Shirley Avery has been a member of RNAO since 1978. During a career that focused on paediatrics and spanned almost 45 years, she moved from staff nurse, to patient care coordinator, to manager of nursing education, to clinical instructor within various university programs.She is currently a clinical instructor for 1st year BScN students in the St.Lawrence College/Laurentian University program. Valerie Grdisa, one of seven colleagues to support Avery’s nomination, wrote: “Without Shirley in my life, I would not have likely started my master’s degree…and even more probably, I would not have finished my doctoral studies… Not only did she introduce me to RNAO, she also opened my world to all that is possible within one’s profession at a time when my professional lens had narrowed.” Fellow nominator Janice Waddell wrote: “Shirley is such a pleasure to work with. She is an active contributor to team initiatives,nurturing the development of others, and takes pleasure in learning from others. You want Shirley on your team.”
Adeline Falk-Rafael has been an RNAO member for 25 years. Her contributions to the association and to the nursing profession are vast and have touched every area from clinical practice to research, teaching and political advocacy. She served as RNAO president during a critical time in Ontario when SARS was threatening the safety of front-line nurses (2002-04). Her leadership ensured nurses’ voices and experiences were heard and that system barriers that led to the spread of SARS were addressed. Adeline describes political advocacy as a “moralimperative” for nursing. She responds to every RNAO action alert, and in early 2000, began a mission to lobby government to extend the principles of Medicare to public health. Adeline pursued her baccalaureate to realize her dream of becoming a public health nurse in 1989. She earned her PhD in 1997 and has more than 30 publications to her credit. She has presented her work across Canada, the U.S. and Australia.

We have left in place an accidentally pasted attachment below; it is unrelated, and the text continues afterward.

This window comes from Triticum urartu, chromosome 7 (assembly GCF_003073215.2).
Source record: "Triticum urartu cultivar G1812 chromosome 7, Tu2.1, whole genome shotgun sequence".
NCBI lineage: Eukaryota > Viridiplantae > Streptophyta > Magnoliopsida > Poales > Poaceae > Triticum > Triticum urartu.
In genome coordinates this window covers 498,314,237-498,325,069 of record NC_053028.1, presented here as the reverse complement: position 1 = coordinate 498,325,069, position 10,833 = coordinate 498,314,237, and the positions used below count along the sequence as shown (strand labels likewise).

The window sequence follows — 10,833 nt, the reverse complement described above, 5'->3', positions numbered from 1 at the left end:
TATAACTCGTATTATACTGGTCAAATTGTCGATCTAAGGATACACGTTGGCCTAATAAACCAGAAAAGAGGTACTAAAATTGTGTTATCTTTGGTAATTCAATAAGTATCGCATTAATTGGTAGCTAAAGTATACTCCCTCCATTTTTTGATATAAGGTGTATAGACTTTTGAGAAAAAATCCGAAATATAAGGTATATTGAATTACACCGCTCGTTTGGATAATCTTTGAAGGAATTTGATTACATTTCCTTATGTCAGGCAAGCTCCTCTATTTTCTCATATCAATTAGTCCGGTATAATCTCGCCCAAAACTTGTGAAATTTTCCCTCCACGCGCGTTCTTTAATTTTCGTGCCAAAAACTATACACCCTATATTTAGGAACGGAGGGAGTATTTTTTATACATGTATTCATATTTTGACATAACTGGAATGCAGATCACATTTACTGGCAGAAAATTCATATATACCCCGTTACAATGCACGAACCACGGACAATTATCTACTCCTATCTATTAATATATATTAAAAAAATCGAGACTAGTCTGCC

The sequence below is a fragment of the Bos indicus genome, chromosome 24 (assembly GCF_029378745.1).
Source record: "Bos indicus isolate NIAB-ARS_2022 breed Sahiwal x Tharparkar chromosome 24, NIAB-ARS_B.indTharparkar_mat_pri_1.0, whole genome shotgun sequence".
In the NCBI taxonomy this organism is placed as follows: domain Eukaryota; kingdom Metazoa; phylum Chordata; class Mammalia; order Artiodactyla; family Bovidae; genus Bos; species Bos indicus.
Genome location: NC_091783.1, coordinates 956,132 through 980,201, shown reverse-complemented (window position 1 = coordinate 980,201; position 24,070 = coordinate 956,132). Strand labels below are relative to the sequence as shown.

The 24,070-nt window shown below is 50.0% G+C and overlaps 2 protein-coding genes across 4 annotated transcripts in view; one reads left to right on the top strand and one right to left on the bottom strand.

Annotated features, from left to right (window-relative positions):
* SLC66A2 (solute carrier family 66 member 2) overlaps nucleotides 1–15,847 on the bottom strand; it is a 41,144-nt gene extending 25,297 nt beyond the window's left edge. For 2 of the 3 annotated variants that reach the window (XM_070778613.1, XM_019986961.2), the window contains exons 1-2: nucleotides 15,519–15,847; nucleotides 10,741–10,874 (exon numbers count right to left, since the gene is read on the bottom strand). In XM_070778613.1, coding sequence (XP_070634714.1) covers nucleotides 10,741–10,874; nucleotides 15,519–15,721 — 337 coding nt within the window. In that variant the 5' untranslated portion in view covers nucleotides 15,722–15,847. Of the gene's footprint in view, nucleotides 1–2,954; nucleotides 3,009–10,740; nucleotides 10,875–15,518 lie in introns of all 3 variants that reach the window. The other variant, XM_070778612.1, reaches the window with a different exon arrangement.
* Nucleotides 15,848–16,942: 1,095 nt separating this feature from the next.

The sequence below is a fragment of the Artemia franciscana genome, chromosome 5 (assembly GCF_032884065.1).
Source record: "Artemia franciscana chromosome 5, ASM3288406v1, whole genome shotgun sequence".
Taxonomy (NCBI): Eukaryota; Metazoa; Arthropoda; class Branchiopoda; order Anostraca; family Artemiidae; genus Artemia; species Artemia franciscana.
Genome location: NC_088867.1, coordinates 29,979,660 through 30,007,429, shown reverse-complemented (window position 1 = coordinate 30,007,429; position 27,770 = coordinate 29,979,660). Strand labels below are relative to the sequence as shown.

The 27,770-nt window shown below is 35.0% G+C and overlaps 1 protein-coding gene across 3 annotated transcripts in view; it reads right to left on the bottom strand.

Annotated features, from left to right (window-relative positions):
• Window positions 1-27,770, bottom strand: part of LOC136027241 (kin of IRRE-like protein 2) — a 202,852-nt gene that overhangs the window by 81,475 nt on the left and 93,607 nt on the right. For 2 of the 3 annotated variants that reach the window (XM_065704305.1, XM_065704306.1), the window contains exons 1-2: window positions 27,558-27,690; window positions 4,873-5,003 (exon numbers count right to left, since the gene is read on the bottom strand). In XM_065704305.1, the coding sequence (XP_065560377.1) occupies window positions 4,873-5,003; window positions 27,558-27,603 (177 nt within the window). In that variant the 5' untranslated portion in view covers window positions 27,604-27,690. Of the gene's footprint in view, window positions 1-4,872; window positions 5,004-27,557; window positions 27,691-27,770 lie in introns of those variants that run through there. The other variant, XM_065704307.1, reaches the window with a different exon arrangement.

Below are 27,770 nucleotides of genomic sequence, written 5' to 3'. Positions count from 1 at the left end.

Award of Merit
Lisa Bishop, Delhi
Janis Leiterman, Ottawa
 
This award recognizes registered nurses who have made outstanding contributions to RNAO and to the profession of nursing in Ontario. Winners demonstrate responsibility for professional development and are exemplary role models and mentors to peers. Two nurses have been selected for recognition in this category.